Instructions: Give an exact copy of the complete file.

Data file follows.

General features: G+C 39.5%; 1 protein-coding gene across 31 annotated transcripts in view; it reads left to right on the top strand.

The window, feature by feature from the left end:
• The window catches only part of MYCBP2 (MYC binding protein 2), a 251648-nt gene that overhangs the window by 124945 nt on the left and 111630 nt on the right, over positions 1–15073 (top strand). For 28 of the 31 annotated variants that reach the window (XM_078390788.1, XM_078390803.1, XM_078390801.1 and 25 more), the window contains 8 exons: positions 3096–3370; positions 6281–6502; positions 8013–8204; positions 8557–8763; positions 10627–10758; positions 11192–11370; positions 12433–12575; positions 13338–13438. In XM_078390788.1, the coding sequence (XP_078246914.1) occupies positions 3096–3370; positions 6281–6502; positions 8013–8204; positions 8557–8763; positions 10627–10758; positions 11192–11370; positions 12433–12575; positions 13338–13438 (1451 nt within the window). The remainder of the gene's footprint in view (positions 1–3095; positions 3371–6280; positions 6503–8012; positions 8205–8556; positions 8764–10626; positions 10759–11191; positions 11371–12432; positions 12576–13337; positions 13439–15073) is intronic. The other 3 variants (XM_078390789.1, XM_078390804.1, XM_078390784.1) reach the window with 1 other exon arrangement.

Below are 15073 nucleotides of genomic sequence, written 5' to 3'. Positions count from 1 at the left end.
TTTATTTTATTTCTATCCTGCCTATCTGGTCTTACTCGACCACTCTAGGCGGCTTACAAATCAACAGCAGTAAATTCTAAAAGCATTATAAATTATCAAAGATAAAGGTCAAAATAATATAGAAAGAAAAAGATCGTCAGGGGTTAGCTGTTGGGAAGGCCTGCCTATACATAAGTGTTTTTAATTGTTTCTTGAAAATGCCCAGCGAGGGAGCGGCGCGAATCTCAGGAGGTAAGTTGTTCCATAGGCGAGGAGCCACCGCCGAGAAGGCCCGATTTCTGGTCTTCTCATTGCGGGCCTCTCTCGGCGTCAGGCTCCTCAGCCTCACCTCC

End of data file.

General features: G+C 39.5%; 1 protein-coding gene across 31 annotated transcripts in view; it reads left to right on the top strand.

The window, feature by feature from the left end:
• The window catches only part of MYCBP2 (MYC binding protein 2), a 251648-nt gene that overhangs the window by 124945 nt on the left and 111630 nt on the right, over positions 1–15073 (top strand). For 28 of the 31 annotated variants that reach the window (XM_078390788.1, XM_078390803.1, XM_078390801.1 and 25 more), the window contains 8 exons: positions 3096–3370; positions 6281–6502; positions 8013–8204; positions 8557–8763; positions 10627–10758; positions 11192–11370; positions 12433–12575; positions 13338–13438. In XM_078390788.1, the coding sequence (XP_078246914.1) occupies positions 3096–3370; positions 6281–6502; positions 8013–8204; positions 8557–8763; positions 10627–10758; positions 11192–11370; positions 12433–12575; positions 13338–13438 (1451 nt within the window). The remainder of the gene's footprint in view (positions 1–3095; positions 3371–6280; positions 6503–8012; positions 8205–8556; positions 8764–10626; positions 10759–11191; positions 11371–12432; positions 12576–13337; positions 13439–15073) is intronic. The other 3 variants (XM_078390789.1, XM_078390804.1, XM_078390784.1) reach the window with 1 other exon arrangement.

Below are 15073 nucleotides of genomic sequence, written 5' to 3'. Positions count from 1 at the left end.
TTTATTTTATTTCTATCCTGCCTATCTGGTCTTACTCGACCACTCTAGGCGGCTTACAAATCAACAGCAGTAAATTCTAAAAGCATTATAAATTATCAAAGATAAAGGTCAAAATAATATAGAAAGAAAAAGATCGTCAGGGGTTAGCTGTTGGGAAGGCCTGCCTATACATAAGTGTTTTTAATTGTTTCTTGAAAATGCCCAGCGAGGGAGCGGCGCGAATCTCAGGAGGTAAGTTGTTCCATAGGCGAGGAGCCACCGCCGAGAAGGCCCGATTTCTGGTCTTCTCATTGCGGGCCTCTCTCGGCGTCAGGCTCCTCAGCCTCACCTCC